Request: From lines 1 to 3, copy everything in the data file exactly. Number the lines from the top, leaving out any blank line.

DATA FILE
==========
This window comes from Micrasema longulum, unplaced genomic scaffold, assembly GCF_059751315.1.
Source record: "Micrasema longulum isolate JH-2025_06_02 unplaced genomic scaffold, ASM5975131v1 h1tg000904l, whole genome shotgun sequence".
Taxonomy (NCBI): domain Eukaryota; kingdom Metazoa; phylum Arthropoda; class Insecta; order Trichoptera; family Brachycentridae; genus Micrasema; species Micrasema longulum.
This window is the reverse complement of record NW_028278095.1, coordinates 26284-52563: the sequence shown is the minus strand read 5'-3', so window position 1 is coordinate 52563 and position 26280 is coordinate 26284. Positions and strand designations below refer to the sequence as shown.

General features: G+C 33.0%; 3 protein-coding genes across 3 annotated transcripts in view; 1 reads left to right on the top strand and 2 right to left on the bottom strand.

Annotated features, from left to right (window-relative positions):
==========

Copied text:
This window comes from Micrasema longulum, unplaced genomic scaffold, assembly GCF_059751315.1.
Source record: "Micrasema longulum isolate JH-2025_06_02 unplaced genomic scaffold, ASM5975131v1 h1tg000904l, whole genome shotgun sequence".
Taxonomy (NCBI): domain Eukaryota; kingdom Metazoa; phylum Arthropoda; class Insecta; order Trichoptera; family Brachycentridae; genus Micrasema; species Micrasema longulum.